Natalie Trice, author of Just Because I Love, had always wanted to write a book since early childhood but it wasn’t until her son suffered Dysplasia of the hip did she actually start writing. With a recent book deal under her belt she shares her journey so far with BritMums.
They say we all have a book inside us, and this has always been the case for me. As a child I penned stories, wrote diaries as a teenager and in more recent years started several novels.
However, it took my son spending the first three years of his life in and out of hospital to give me the kick I needed to get my work out there.
Lucas was diagnosed with developmental dysplasia of the hip (DDH) at four months. In a nutshell, DDH is where the hip joint isn’t correctly formed and the ball and socket don’t fit snuggly together. From harnesses to surgery and body casts, the treatment differs from child to child and no two cases are the same.
Whilst there are 101 books on many childhood issues and illnesses, I couldn’t find anything about DDH so hit I Google and found horror stories and images that made me feel even more alone.
Luckily I found STEPS, an amazing charity supporting people with lower limb conditions and their families. They offered information and resources and understood that whilst my son didn’t have a terminal illness (a comment made by one friend), this was serious and upsetting and of course I still had an older son to care for and love.
We worked together with fantastic support from family, friends and our medical team. I also took solace in writing about our DDH journey on my blog, Just Because I Love. As well as being hugely cathartic, it was also the start of a change in career as I left behind the world of PR and put my energy into writing.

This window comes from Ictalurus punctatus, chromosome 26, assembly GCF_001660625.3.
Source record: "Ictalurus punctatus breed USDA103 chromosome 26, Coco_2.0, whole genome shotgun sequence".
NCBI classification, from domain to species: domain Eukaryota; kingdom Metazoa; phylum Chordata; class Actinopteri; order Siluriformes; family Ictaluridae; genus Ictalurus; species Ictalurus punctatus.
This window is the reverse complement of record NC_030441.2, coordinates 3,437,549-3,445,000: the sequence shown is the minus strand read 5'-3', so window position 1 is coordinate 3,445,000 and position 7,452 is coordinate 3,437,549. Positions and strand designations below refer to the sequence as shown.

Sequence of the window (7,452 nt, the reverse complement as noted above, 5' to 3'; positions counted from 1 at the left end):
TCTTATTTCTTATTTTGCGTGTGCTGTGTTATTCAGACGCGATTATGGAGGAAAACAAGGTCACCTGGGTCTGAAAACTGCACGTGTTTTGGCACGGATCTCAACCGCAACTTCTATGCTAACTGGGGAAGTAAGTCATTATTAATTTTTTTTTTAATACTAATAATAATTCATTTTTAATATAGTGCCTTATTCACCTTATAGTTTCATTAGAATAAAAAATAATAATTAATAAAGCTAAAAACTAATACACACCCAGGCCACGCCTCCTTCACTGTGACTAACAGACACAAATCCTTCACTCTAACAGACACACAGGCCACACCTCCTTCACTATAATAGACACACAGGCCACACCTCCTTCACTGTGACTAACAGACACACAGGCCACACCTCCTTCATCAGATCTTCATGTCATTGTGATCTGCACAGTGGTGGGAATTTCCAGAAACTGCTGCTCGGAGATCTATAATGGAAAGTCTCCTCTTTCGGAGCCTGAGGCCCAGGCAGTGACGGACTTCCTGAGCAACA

As time passed that nagging feeling that there needed to be a book for parents dealing with a DDH diagnosis remained and last year I signed up for a non-fiction writing course. Glynis Kozma and Liat Hughes Joshi, published authors and journalists, put me through my paces for two months and I had to dig deep to find the words I needed to make our story a book, using posts from my blog to remind me of what we had been through. By April with their guidance I’d written a full proposal, several chapters and had the confidence to start approaching agents and publishers.
One by one they came back saying great idea but not for us. Each time I felt a pang of rejection but didn’t give up. A spark of interest was shown by a small publishing house in September, then all went quiet. Life went on and the book was on the back burner until one Monday afternoon in November. We were sitting making loom band creations in the kitchen and I got that one precious email offering me a book deal!
I am still in shock but with a deadline looming my head is out of the clouds and my feet are firmly on the ground under my desk.
I like to think this book would have been written whatever, but deep down I know that had I not signed up to that course I may not have landed that elusive deal.
Today Lucas is a happy, healthy five year-old with the spirit of a warrior and a love of rugby, eek! His mummy can’t wait to see her book about his strength on the shelves and just hopes it will help those facing their DDH adventure.
The next ‘Pitch to Publication’ course starts at the end of January and Glynis and Liat are offering Britmums members a discounted rate of £250 instead of the usual £275. If you have a book inside you get in touch via firstname.lastname@example.org it might just change your life.
Natalie is a freelance journalist and blogger who knows a thing or two about PR and social media too. Based in Buckinghamshire she is mummy to two fabulous little boys, wife to one husband and keeper of a cat and dog, all of whom who keep her busy and on her toes. As a cyclist, Natalie loves nothing more than being out on the open road clocking up the miles on Strava in the latest gear with friends. Natalie’s first book will be out in autumn 2015 and to keep up with her progress at a look at her blog too.